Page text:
Picture this: you’re a doe-eyed fresh grad entering the giddy world of startups. You’re lured by the façade of a shiny dream job complete with a fun job title like ‘marketing ninja’, a sick office and free branded merch. Sounds great, right?
The truth is that in the race for success, startups may cut corners; after all, these cash-strapped baby brands are often trying to make it big in a short amount of time. Startups — young businesses in their first few years of trading and usually financed by their entrepreneurial founders — are a different beast from your typical suit-wearing, cubicle-dwelling 9-5 gig. The buzz of creating innovative products sees a very unique breed of culture thrive. But this high-stakes, high-pressure culture also has the unique ability to breed toxicity. Trying to squeeze as much productivity from employees often leaves workers overworked and burnt out.
Toxic startups come in all forms, from the quintessential tech bro businesses where cryptocurrency takes over every water cooler chat, to the pink-washed, #girlboss companies built on passive-aggressive emojis. The line between passion and exploitation can be thin at times, but if you find yourself nodding along to this list, it might be a good idea to listen to the warning bells.
1. Job Descriptions Are Vague
“Make this job your own!”, “you’ll be a jack of all trades!”, “must be adaptive!”. Translation: your role hasn’t been fleshed out and you don't have clear responsibilities, which means you'll end up 'hustling' all the time without actually getting anywhere.
Sarah* tells me that she was hired as the marketing manager of a startup at 21, but her supposed freedom and authority were overshadowed by a lack of direction and clear expectations. “[I] was given so much freedom that I had literally no idea what I was supposed to be doing.”
2. Freebies Instead Of Payment
Free breakfasts, pizza Fridays, and table tennis tables are par for the course at many startups. As enticing as they are, however, when freebies are offered in lieu of actual financial compensation, it’s time to run. Not paying, or viciously underpaying, workers is a dead giveaway of an employer's lack of respect for its employees.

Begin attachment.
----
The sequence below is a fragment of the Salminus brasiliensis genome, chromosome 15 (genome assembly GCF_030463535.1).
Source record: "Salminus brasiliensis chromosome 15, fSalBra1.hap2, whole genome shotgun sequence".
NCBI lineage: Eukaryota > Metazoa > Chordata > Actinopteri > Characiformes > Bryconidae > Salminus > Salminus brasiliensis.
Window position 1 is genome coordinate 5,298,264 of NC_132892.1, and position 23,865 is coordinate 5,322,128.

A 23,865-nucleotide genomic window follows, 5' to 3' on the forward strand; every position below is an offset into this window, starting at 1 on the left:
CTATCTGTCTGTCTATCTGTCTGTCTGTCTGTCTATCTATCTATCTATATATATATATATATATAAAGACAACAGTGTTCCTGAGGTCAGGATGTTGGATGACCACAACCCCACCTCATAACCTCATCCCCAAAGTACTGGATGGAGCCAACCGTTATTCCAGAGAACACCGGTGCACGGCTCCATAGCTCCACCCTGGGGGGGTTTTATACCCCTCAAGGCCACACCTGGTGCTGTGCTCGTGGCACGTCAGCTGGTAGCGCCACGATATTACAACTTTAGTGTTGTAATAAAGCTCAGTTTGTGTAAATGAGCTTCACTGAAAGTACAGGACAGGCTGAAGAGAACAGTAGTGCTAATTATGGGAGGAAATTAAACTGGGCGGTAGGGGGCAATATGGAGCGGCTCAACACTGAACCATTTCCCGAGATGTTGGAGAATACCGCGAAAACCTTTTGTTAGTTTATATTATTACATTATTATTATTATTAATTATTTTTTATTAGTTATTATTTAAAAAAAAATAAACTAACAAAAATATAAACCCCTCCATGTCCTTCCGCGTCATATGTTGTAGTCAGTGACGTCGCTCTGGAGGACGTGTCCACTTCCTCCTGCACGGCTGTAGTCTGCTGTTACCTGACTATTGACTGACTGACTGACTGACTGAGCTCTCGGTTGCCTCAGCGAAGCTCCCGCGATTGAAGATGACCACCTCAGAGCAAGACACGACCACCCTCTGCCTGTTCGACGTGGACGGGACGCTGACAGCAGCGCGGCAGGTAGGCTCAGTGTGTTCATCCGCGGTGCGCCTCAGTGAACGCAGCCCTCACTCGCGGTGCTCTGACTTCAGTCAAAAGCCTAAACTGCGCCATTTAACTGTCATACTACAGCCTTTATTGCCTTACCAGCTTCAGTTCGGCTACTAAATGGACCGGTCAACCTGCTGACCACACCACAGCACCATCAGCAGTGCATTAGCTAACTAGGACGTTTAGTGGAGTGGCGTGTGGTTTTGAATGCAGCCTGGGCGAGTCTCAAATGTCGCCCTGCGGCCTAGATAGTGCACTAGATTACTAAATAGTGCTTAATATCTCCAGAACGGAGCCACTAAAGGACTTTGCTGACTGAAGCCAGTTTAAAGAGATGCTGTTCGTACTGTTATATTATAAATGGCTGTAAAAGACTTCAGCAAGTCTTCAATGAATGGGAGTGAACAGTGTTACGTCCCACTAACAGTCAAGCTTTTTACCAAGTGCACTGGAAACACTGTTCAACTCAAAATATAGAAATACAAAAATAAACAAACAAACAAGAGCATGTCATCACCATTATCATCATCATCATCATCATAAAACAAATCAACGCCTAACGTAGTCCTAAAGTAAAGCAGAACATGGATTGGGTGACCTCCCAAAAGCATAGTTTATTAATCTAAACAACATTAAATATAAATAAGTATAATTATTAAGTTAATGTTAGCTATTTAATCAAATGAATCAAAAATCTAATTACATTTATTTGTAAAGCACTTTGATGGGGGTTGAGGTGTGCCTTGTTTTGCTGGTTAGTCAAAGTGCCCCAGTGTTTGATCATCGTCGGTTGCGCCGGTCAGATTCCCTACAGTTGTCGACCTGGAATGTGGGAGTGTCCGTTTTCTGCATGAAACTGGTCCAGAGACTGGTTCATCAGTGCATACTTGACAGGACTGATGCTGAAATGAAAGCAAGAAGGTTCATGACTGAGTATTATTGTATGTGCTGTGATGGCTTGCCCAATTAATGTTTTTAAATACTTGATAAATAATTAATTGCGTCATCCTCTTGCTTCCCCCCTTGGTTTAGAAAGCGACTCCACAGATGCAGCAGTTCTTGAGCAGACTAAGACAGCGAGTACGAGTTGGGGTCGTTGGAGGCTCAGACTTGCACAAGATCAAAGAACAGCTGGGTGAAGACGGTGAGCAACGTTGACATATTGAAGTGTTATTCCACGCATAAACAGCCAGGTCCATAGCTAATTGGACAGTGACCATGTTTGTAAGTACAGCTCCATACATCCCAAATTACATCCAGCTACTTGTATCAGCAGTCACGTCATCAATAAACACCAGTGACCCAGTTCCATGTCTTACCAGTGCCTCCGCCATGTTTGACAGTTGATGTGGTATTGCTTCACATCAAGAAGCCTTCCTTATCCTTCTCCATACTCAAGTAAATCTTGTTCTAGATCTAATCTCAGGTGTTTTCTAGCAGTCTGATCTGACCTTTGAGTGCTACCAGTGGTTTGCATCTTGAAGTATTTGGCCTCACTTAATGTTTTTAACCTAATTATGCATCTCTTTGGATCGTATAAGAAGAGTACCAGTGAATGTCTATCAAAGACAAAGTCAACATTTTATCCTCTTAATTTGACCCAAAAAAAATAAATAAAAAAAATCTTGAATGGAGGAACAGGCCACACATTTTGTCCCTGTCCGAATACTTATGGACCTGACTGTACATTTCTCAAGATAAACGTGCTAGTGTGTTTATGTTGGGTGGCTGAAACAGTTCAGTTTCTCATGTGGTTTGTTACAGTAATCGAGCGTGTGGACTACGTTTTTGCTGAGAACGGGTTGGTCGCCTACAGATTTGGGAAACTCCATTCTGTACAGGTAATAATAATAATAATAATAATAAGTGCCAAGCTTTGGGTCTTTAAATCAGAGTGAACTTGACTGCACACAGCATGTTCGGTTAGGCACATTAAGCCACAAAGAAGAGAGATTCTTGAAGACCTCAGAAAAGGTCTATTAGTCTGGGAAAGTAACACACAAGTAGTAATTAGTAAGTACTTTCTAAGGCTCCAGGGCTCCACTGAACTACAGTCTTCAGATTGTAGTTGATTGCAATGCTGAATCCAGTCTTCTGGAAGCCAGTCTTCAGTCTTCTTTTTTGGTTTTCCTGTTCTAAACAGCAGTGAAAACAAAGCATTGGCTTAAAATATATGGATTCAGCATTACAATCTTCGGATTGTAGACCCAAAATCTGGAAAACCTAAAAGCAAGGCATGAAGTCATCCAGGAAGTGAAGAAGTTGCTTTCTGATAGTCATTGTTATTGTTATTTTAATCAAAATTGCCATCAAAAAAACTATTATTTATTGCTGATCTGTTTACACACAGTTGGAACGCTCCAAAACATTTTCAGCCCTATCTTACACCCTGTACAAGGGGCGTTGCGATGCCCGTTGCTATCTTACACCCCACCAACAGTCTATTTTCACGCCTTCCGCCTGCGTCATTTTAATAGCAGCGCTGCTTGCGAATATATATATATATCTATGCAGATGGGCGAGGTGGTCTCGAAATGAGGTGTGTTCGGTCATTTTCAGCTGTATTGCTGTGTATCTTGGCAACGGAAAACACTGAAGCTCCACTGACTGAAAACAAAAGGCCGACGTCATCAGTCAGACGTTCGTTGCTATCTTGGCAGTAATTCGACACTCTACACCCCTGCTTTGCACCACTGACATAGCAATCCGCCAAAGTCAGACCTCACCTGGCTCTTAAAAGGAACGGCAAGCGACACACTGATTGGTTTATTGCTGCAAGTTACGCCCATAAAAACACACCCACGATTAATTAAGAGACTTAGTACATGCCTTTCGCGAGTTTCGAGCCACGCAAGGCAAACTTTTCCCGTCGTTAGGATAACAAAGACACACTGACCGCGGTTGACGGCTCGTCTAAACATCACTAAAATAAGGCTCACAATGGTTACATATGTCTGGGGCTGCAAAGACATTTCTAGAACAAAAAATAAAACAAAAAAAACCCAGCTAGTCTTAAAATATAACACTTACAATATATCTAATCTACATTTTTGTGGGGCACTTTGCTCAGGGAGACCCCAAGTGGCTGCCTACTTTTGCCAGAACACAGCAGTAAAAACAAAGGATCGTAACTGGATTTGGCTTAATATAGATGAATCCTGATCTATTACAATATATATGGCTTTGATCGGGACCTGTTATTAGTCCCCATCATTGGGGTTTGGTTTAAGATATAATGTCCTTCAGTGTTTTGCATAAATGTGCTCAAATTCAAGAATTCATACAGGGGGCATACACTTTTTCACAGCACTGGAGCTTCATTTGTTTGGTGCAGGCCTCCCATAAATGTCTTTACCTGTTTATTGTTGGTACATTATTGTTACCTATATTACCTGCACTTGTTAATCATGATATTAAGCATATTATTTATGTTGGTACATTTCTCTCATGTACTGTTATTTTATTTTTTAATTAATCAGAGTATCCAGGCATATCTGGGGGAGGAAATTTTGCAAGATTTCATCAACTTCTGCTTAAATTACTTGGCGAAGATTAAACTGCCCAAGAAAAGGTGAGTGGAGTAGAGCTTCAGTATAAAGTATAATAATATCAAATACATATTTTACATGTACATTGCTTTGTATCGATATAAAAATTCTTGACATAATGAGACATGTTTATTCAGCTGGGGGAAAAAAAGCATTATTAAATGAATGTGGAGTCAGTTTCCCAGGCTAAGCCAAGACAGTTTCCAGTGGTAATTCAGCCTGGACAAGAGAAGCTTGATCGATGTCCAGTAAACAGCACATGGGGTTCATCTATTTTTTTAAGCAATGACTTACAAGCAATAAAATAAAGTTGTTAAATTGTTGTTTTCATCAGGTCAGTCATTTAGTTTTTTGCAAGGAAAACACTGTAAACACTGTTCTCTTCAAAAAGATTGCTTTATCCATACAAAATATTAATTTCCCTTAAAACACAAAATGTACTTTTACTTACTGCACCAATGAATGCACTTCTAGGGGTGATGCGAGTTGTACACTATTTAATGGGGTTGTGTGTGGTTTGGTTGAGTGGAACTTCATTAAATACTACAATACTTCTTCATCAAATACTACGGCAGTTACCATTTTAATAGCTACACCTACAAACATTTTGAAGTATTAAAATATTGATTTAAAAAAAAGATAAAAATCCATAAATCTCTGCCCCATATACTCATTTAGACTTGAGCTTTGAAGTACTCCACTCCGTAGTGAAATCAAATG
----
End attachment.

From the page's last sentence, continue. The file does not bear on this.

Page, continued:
I chatted to a number of women about their experience at various startups and saw an unexpected streak of employers trying to give employees free clothes in place of career advancement or fair wages. Sometimes, those clothes were hand-me-downs.
“I worked for a start-up where the owner tried to use free clothes as a way to compensate for underpaying me,” Amy* tells me.
Phoebe* shares a similar story: “The founder [brought] in bags of their old clothes to give to employees for working really hard instead of y'know, chats about career development [or] pay rises or even just paying for a team lunch".
3. Say Goodbye To Boundaries
I once worked at a startup where the founders made us install a program on our personal laptops that would record our screens at work. Code red, Big Brother.
When Miranda Priestly starts looking like the employer-next-door, it's time to reassess your boundaries. Are you expected to pick up your boss' dry cleaning? Babysit their kid on a Saturday? Expected to work late into the night on the regular (and send Slack selfies of you working at 1am)? Are you on the receiving end of awkward and uncomfortable personal life overshares? That's when you know that professional boundaries have well and truly been crossed, my friend.
“I was on a video chat with one of my bosses and he took the laptop with him to the toilet while he took a mad dump,” Chloe* tells me. Yikes.
4. Look Around You
Take a look around your office (past the free muesli bar station). Who are your coworkers? If you’re surrounded by interns slogging away for free or new grads who are being paid a very low wage, it's a sign that management undervalues people.
Similarly, if you find yourself unable to place any names or faces, it might be a sign of high staff turnover. Pay close attention to senior roles in particular — if there’s a new senior team each year, they’ve probably smelled what was in the water and bolted.
5. They Say You're Family
Even if you love your job, your coworkers are not your family. Yes, work friendships are important, but conflating a work environment with loyalty and unconditional love family can become harmful, and be weaponised. A 2020 Harvard Business Review study found that people were less likely to report their coworkers’ wrongdoings if their workplace facilitated a tight-knit family culture.
While companies with a family-like culture can see an increase in productivity, the reasoning behind cultivating that culture can sometimes be sinister. Businesses can harness emotional attachments to the brand and induce guilt from their workers by distorting values like identity, worth, and love, with productivity.
And let me tell you, table tennis tables are overrated anyway. If you're in startup hell, it's never too late to start again and find a job that treats you right.
*Names have been changed for anonymity.